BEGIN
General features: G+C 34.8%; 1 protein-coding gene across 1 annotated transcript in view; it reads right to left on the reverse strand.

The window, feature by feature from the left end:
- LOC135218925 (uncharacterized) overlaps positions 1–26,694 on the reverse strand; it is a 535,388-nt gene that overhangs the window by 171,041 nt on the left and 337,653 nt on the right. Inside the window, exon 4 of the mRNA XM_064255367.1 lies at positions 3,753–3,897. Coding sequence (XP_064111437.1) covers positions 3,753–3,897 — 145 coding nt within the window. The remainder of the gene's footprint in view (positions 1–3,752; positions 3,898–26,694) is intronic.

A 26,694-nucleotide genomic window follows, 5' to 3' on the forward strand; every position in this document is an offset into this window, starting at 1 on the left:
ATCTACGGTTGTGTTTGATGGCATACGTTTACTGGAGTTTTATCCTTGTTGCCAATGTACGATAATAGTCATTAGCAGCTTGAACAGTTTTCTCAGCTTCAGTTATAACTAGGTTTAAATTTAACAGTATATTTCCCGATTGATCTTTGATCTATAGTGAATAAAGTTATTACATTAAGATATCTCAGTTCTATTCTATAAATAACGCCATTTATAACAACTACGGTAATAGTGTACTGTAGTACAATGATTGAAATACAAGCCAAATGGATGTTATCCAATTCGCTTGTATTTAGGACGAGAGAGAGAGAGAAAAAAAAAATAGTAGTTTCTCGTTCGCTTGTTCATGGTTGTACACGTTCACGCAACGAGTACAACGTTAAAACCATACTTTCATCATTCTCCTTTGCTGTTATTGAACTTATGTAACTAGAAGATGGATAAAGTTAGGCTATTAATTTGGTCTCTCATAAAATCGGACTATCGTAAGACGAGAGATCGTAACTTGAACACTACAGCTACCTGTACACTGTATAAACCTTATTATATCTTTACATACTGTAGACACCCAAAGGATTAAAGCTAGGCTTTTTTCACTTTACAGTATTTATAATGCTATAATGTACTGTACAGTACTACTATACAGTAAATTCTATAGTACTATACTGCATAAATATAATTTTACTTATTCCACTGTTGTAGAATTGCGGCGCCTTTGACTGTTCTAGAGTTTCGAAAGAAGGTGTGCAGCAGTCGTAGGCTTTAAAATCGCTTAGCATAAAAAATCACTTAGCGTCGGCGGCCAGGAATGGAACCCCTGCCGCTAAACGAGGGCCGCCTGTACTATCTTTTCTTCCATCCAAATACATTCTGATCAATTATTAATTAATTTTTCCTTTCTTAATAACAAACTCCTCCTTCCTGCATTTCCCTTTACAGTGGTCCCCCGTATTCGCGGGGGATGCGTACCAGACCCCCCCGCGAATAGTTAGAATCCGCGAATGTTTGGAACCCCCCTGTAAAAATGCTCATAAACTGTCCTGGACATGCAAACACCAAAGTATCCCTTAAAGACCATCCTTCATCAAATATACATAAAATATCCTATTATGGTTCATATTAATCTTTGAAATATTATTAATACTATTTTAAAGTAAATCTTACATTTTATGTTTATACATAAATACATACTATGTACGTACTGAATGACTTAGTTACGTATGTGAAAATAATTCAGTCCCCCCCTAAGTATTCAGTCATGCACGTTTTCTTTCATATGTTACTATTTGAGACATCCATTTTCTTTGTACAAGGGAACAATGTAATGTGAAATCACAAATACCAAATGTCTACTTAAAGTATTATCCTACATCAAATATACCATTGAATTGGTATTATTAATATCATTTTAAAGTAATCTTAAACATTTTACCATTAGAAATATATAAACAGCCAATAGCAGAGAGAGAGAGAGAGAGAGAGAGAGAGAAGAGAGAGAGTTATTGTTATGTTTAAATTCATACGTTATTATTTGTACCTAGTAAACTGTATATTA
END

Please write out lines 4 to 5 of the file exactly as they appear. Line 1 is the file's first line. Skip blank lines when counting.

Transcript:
A 26,694-nucleotide genomic window follows, 5' to 3' on the forward strand; every position in this document is an offset into this window, starting at 1 on the left:
ATCTACGGTTGTGTTTGATGGCATACGTTTACTGGAGTTTTATCCTTGTTGCCAATGTACGATAATAGTCATTAGCAGCTTGAACAGTTTTCTCAGCTTCAGTTATAACTAGGTTTAAATTTAACAGTATATTTCCCGATTGATCTTTGATCTATAGTGAATAAAGTTATTACATTAAGATATCTCAGTTCTATTCTATAAATAACGCCATTTATAACAACTACGGTAATAGTGTACTGTAGTACAATGATTGAAATACAAGCCAAATGGATGTTATCCAATTCGCTTGTATTTAGGACGAGAGAGAGAGAGAAAAAAAAAATAGTAGTTTCTCGTTCGCTTGTTCATGGTTGTACACGTTCACGCAACGAGTACAACGTTAAAACCATACTTTCATCATTCTCCTTTGCTGTTATTGAACTTATGTAACTAGAAGATGGATAAAGTTAGGCTATTAATTTGGTCTCTCATAAAATCGGACTATCGTAAGACGAGAGATCGTAACTTGAACACTACAGCTACCTGTACACTGTATAAACCTTATTATATCTTTACATACTGTAGACACCCAAAGGATTAAAGCTAGGCTTTTTTCACTTTACAGTATTTATAATGCTATAATGTACTGTACAGTACTACTATACAGTAAATTCTATAGTACTATACTGCATAAATATAATTTTACTTATTCCACTGTTGTAGAATTGCGGCGCCTTTGACTGTTCTAGAGTTTCGAAAGAAGGTGTGCAGCAGTCGTAGGCTTTAAAATCGCTTAGCATAAAAAATCACTTAGCGTCGGCGGCCAGGAATGGAACCCCTGCCGCTAAACGAGGGCCGCCTGTACTATCTTTTCTTCCATCCAAATACATTCTGATCAATTATTAATTAATTTTTCCTTTCTTAATAACAAACTCCTCCTTCCTGCATTTCCCTTTACAGTGGTCCCCCGTATTCGCGGGGGATGCGTACCAGACCCCCCCGCGAATAGTTAGAATCCGCGAATGTTTGGAACCCCCCTGTAAAAATGCTCATAAACTGTCCTGGACATGCAAACACCAAAGTATCCCTTAAAGACCATCCTTCATCAAATATACATAAAATATCCTATTATGGTTCATATTAATCTTTGAAATATTATTAATACTATTTTAAAGTAAATCTTACATTTTATGTTTATACATAAATACATACTATGTACGTACTGAATGACTTAGTTACGTATGTGAAAATAATTCAGTCCCCCCCTAAGTATTCAGTCATGCACGTTTTCTTTCATATGTTACTATTTGAGACATCCATTTTCTTTGTACAAGGGAACAATGTAATGTGAAATCACAAATACCAAATGTCTACTTAAAGTATTATCCTACATCAAATATACCATTGAATTGGTATTATTAATATCATTTTAAAGTAATCTTAAACATTTTACCATTAGAAATATATAAACAGCCAATAGCAGAGAGAGAGAGAGAGAGAGAGAGAGAGAAGAGAGAGAGTTATTGTTATGTTTAAATTCATACGTTATTATTTGTACCTAGTAAACTGTATATTA